The singer is quite rightly given silence when it is realised they have started but I don't think they realise that they often contribute to thier own problem by talking when people are playing and how difficult it can be for the musicians at times to compete with noise.

They make think that they are only talking quitely but it pushes the instruments up, then the chat gets louder so people can hear themselves talking... It can be a viscious circle. I wish when a singer gets the silence, they noted the level of noise when they started to sing (and in some cases couldn't even make themselves heard for more than a few yards) and realise that was what the musicans were having to cope with.

Jon


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Subject: RE: When a session gets Hijacked
From: Cobble
Date: 29 Jul 01 - 07:14 AM

I think this whole thing should now be settled by the landlord from the first mail that was posted on Mudcat telling people not to turn up at the Jug.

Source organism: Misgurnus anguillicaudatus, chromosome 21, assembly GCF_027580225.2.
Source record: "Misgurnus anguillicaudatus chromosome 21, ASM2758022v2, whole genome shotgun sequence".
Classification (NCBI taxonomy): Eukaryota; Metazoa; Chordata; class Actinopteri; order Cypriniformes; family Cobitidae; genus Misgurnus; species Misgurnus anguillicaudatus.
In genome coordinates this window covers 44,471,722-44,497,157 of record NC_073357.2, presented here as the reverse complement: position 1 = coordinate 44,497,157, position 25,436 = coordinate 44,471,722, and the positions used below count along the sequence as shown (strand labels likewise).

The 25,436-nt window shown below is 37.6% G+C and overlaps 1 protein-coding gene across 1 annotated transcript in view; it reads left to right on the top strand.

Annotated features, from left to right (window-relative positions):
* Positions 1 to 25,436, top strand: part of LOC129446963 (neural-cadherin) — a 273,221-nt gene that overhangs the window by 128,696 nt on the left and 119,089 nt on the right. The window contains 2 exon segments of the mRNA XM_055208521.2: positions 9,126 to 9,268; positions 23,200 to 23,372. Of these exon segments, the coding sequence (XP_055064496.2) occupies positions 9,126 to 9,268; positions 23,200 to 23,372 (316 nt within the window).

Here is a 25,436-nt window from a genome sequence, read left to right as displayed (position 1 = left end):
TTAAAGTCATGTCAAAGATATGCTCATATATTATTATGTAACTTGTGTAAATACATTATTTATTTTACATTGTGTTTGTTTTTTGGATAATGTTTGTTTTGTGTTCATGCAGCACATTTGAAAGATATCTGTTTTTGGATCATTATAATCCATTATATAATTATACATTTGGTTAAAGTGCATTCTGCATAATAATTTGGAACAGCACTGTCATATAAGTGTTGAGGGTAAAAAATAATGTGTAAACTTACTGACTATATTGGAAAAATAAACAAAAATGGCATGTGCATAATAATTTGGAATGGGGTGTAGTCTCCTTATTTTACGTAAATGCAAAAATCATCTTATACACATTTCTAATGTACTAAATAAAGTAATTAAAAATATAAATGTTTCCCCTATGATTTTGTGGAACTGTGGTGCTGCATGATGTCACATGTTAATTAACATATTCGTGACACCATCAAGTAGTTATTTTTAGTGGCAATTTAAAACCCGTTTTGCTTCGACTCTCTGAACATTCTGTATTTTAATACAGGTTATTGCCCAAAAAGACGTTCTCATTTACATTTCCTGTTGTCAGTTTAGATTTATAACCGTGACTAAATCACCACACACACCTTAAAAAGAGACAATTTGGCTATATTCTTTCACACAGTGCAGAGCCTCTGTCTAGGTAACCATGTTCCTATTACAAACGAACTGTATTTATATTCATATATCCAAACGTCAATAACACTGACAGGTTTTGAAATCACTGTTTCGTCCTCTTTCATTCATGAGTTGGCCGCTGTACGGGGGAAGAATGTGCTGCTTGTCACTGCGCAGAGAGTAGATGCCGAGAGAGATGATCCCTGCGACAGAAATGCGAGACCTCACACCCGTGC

Cobble.


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Subject: RE: When a session gets Hijacked
From: Jon Freeman
Date: 29 Jul 01 - 07:27 AM

With respect Cobble, I think there is enough to discuss here without any direct references to the Jug. Most of the issues raised here could be of concern to anyone involved in session anywhere.

Jon


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Subject: RE: When a session gets Hijacked
From: McGrath of Harlow
Date: 29 Jul 01 - 07:41 AM

And here's the post I put in after Mike's. (This could get confusing...):

Good transport networks mean that people can move relatively large distances easily and cheaply.

Well, that may apply to aeroplanes, and car drivers. But public transport of any kind isn't too brilliant in this country anyway. And as the crackdown on drinking and driving builds up, and the accepted alcohol level for a driver goes down to pretty well zero, the attraction of getting your pubtime in within walking distance will grow.

So I don't think it's by any means clear that long-distance sessions in pubs are going to catch on. What I think is more likely is that in many places anyway, it's going to be relatively local. Walking distance of a few people, a fairly short drive for the others, with informal arrangements under which one person who isn't drinking that night picks up a few people.